"Just be long. Pretty much anything. So here’s how I understand things now that I am no longer the last bear standing. You should buy equities if you believe many European banks and their sovereign paymasters are insolvent. You should buy shares if you put a higher probability than your peers on the odds of a European democracy rejecting the euro over the course of the next few years. You should be long risk assets if you believe China will have lowered its growth rate from 7% to nearer 5% over the course of the next two years. You should be long US equities if you are worried about the failure of Washington to address its fiscal deficits. And you should buy Japanese assets if you fear that Abenomics will fail to restore the fortunes of Japan (which it probably won’t). Hey this is easy… And then it crashed"
- Hugh Hendry
The winter holidays are traditionally supposed to embody a certain ideal of that which is best in the hearts of human beings. Unfortunately, this process has all but vanished today, twisted and mutilated into something sinister and poisonous. Those of us who pay attention are well aware of a trend of cultural decline within our nation, and this problem is disturbingly visible from Thanksgiving to Christmas. The idiocy and barbarism seems to span all economic “classes” - The dark side truly knows no social or financial bounds.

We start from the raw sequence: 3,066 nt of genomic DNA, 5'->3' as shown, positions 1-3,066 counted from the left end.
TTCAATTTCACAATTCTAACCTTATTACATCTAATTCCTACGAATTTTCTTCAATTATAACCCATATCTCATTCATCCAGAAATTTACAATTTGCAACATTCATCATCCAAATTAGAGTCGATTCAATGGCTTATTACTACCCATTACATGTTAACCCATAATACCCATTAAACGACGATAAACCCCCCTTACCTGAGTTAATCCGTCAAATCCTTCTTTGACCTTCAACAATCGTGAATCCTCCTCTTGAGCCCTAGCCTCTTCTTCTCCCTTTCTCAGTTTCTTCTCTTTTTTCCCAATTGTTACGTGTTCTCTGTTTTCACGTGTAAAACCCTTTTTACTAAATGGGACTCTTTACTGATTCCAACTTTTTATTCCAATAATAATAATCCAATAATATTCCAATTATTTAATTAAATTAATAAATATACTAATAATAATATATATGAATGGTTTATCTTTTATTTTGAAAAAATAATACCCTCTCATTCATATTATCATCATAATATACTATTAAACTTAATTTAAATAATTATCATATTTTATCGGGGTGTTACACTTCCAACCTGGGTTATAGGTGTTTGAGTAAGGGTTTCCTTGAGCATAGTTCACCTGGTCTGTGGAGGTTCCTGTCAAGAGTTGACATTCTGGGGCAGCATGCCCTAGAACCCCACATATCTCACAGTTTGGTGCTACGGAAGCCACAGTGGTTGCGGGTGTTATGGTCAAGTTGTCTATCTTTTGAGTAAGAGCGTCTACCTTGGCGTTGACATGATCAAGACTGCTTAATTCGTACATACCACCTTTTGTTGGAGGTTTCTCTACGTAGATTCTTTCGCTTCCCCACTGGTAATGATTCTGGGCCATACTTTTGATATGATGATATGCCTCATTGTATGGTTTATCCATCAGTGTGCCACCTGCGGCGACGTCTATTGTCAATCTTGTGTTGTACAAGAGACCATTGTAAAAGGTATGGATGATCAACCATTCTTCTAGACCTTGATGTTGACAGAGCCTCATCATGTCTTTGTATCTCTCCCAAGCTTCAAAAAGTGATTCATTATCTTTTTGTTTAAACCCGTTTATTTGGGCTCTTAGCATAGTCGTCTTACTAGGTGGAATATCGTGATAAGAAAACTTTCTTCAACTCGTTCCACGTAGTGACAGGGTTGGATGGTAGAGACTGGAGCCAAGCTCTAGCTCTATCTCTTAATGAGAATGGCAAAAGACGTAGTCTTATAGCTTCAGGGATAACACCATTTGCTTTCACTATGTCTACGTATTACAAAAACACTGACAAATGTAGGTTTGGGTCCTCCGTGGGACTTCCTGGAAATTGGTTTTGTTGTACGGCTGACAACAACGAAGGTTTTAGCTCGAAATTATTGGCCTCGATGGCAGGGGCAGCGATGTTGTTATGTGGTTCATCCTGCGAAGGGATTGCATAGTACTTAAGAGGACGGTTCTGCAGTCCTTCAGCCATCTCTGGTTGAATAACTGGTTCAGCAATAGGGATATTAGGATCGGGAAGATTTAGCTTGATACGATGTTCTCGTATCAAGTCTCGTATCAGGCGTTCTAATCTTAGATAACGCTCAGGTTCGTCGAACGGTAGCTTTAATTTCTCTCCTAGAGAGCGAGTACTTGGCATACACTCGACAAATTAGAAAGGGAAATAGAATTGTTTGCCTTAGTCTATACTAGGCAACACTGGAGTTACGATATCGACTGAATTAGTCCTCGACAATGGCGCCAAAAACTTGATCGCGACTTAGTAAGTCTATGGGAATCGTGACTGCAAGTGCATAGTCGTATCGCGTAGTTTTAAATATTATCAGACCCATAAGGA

Western central banks have tried to shake off the constraints of gold for a long time, which have created enormous difficulties for them. They have generally succeeded in managing opinion in the developed nations but been demonstrably unsuccessful in the lesser-developed world, particularly in Asia. It is the growing wealth earned by these nations that has fuelled demand for gold since the late 1960s. There is precious little bullion left in the West today to supply rapidly increasing Asian demand, and it is important to understand how little there is and the dangers this poses for financial stability.